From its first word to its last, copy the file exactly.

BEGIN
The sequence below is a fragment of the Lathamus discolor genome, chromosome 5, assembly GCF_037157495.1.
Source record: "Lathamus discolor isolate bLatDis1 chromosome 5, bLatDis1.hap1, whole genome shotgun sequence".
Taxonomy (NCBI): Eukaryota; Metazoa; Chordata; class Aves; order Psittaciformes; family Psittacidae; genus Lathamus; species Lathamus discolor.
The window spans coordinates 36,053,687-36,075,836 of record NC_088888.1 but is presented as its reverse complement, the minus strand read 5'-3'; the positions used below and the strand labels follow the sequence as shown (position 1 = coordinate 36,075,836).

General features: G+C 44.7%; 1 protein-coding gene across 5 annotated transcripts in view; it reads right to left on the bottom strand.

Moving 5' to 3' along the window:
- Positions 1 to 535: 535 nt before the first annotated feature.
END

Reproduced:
The sequence below is a fragment of the Lathamus discolor genome, chromosome 5, assembly GCF_037157495.1.
Source record: "Lathamus discolor isolate bLatDis1 chromosome 5, bLatDis1.hap1, whole genome shotgun sequence".
Taxonomy (NCBI): Eukaryota; Metazoa; Chordata; class Aves; order Psittaciformes; family Psittacidae; genus Lathamus; species Lathamus discolor.
The window spans coordinates 36,053,687-36,075,836 of record NC_088888.1 but is presented as its reverse complement, the minus strand read 5'-3'; the positions used below and the strand labels follow the sequence as shown (position 1 = coordinate 36,075,836).

General features: G+C 44.7%; 1 protein-coding gene across 5 annotated transcripts in view; it reads right to left on the bottom strand.

Moving 5' to 3' along the window:
- Positions 1 to 535: 535 nt before the first annotated feature.